By Philip S. Chua, M.D., FACS, FPCS
(In our culture, a chubby kid is somehow considered a healthy child. Most TV commercials today use plump and rotund children in their food and vitamin ads. This sends a wrong and dangerous message and a disservice to the public, especially to our youngsters. Nothing is farther from the truth. Overweight children, as shown by countless studies, are more likely to develop a cluster of health problems and their complications, compared to their peers with normal weight. The greater the weight excess-the higher a child’s body mass index (BMI), a measure of weight in relation to height-the greater the risk of acquiring the so-called metabolic syndrome early in life, which includes type 2 diabetes, high blood pressure and other cardiovascular diseases. Obesity, in children or in adult, is pandemic and a significant health danger.
The risk factors that characterize this syndrome are elevated triglycerides (blood fats), blood sugar, and blood pressure, low HDL (High Density Lipoproteins, the good cholesterol), and abdominal obesity. These precede the development of type 2 diabetes and cardiovascular diseases.
Two out of every 3 Americans are overweight, and about half of them have gone on, or on their way, to being obese. About 15% of children between ages 6 and 19 (that’s one out of 6) are overweight, and another 15% are on their way there. Two decades ago, there were only 5% overweight kids in the USA. Among those 20 and older, 30% are overweight today compared to 15.1% twenty years ago. From 1996 to 2001, there were 2 million obese teenagers and young adults. Interestingly, about 1 out of 4 dogs and cats are tipping up the scale too. And our statistics in the Philippines, except perhaps for the pets, are catching up with those of the western world. Diabetsity is upon us, globally, but this is preventable to a significant extent.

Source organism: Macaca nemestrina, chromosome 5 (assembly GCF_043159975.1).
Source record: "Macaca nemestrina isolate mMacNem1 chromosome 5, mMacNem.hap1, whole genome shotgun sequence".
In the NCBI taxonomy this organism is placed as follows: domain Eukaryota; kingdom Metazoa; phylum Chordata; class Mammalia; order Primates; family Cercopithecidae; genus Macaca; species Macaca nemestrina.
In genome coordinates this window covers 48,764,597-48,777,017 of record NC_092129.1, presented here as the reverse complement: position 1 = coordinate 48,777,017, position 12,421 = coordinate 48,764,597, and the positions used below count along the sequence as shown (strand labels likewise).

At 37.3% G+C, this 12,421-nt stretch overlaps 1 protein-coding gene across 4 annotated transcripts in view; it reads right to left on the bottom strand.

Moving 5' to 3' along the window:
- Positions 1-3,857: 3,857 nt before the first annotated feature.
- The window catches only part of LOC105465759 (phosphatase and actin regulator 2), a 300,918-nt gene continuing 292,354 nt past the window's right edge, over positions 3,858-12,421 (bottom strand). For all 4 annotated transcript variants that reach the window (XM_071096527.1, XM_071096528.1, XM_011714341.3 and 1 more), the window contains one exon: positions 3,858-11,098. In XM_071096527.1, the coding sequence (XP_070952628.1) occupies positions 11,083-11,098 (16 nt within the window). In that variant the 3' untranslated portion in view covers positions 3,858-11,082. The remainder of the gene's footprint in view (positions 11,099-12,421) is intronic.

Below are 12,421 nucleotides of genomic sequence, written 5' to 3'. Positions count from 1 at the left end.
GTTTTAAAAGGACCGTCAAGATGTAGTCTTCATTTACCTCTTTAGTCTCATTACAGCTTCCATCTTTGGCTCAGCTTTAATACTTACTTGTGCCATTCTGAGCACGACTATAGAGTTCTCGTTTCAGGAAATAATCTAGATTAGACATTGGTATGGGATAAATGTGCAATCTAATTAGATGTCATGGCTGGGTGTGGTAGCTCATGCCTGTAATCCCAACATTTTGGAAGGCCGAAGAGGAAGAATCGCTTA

About 39% of children who are moderately obese and almost 50% of those severely obese develop the metabolic syndrome. Obviously, we are not over-feeding only ourselves to death but also our children and our pets.
The increase in the incidence of diabetes has also catapulted: from 2.8% in 1980 to 4.2% in year 2000. This and cardiovascular illnesses parallel the rate of the increasing waistline of America. Fifty percent of all obese adults have high blood pressure. One does not have to be a rocket scientist to figure out that excess body weight predisposes people to the metabolic syndrome in both children and adults.
The extra pounds or kilos is not only disfiguring but a most unhealthy baggage that takes its toll in terms of the development of otherwise preventable illnesses, like high blood pressure, heart disease, stroke, infertility, osteoarthritis, gall bladder disease, and many forms of cancer.
“Obesity is not a cosmetic issue and preventive measures ought to be implemented to stop further weight gain,” said Sonia Caprio of Yale University School of Medicine in New Haven, Connecticut, in a study published in the recent issue of the New England Journal of Medicine.
The best time to start this strategy for health and disease prevention is during childhood, starting from the crib. That’s when the brain is more receptive to teaching and when preferences and habits are just beginning to develop. The standard practice where the Pediatrician prescribes (pre-computed) measured feedings and frequency for the baby is nothing but calorie counting, as in dieting. To be effective, counting calories should indeed start from the crib, and regulated milk formula intake of babies is an accepted worldwide. To do otherwise would be unhealthy for the infant. So, whether we realize it or not, mothers in developed and developing countries have actually been doing calorie counting (dieting) starting from the crib for generations. But it is never too late to start, no matter how old a person is. Adopting a healthy lifestyle is always timely, anytime, at any stage in life.
The problem starts when the child gets out of the crib. When the kid begins to walk and to choose, we allow them to eat, without “counting calories,” and cater to the whims of the child, giving them whatever they demand for. And we, parents, do this because we love our children.
But, is this love?
Let us teach our children, starting from the crib, on how to live a healthy lifestyle (by example), and not expose or condone them to acquire the bad and dangerous habits we, ourselves, have developed over the years. We must learn how to say “no” to our children for their own good, even if it hurts us. Instead of trying to be popular with our kids, let’s protect them. We certainly do not want to love them to ill-health and premature death.